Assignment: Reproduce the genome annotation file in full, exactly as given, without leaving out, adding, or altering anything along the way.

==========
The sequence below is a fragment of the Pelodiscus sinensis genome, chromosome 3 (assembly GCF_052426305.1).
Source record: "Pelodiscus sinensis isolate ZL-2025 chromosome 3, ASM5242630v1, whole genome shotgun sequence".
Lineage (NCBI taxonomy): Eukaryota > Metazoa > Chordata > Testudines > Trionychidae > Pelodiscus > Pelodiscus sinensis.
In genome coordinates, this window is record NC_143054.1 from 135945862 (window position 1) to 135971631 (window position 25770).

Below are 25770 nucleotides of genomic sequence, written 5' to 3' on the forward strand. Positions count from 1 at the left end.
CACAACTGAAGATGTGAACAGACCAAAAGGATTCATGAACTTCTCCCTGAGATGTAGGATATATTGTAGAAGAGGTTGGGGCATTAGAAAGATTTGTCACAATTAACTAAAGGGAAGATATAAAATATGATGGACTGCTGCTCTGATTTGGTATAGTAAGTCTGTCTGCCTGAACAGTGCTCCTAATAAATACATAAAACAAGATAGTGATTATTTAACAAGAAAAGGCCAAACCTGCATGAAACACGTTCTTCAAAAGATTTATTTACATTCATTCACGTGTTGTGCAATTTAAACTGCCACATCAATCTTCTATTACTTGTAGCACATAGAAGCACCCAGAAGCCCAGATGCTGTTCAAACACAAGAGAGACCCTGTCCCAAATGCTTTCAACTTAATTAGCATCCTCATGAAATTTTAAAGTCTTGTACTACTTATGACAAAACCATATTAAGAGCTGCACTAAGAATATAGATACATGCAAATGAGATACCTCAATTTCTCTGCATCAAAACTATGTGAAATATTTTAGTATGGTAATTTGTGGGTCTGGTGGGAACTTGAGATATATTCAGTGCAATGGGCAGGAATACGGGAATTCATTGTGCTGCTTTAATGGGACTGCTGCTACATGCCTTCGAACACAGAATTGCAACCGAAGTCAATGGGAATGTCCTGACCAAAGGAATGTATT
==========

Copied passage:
The sequence below is a fragment of the Pelodiscus sinensis genome, chromosome 3 (assembly GCF_052426305.1).
Source record: "Pelodiscus sinensis isolate ZL-2025 chromosome 3, ASM5242630v1, whole genome shotgun sequence".
Lineage (NCBI taxonomy): Eukaryota > Metazoa > Chordata > Testudines > Trionychidae > Pelodiscus > Pelodiscus sinensis.
In genome coordinates, this window is record NC_143054.1 from 135945862 (window position 1) to 135971631 (window position 25770).

Below are 25770 nucleotides of genomic sequence, written 5' to 3' on the forward strand. Positions count from 1 at the left end.
CACAACTGAAGATGTGAACAGACCAAAAGGATTCATGAACTTCTCCCTGAGATGTAGGATATATTGTAGAAGAGGTTGGGGCATTAGAAAGATTTGTCACAATTAACTAAAGGGAAGATATAAAATATGATGGACTGCTGCTCTGATTTGGTATAGTAAGTCTGTCTGCCTGAACAGTGCTCCTAATAAATACATAAAACAAGATAGTGATTATTTAACAAGAAAAGGCCAAACCTGCATGAAACACGTTCTTCAAAAGATTTATTTACATTCATTCACGTGTTGTGCAATTTAAACTGCCACATCAATCTTCTATTACTTGTAGCACATAGAAGCACCCAGAAGCCCAGATGCTGTTCAAACACAAGAGAGACCCTGTCCCAAATGCTTTCAACTTAATTAGCATCCTCATGAAATTTTAAAGTCTTGTACTACTTATGACAAAACCATATTAAGAGCTGCACTAAGAATATAGATACATGCAAATGAGATACCTCAATTTCTCTGCATCAAAACTATGTGAAATATTTTAGTATGGTAATTTGTGGGTCTGGTGGGAACTTGAGATATATTCAGTGCAATGGGCAGGAATACGGGAATTCATTGTGCTGCTTTAATGGGACTGCTGCTACATGCCTTCGAACACAGAATTGCAACCGAAGTCAATGGGAATGTCCTGACCAAAGGAATGTATT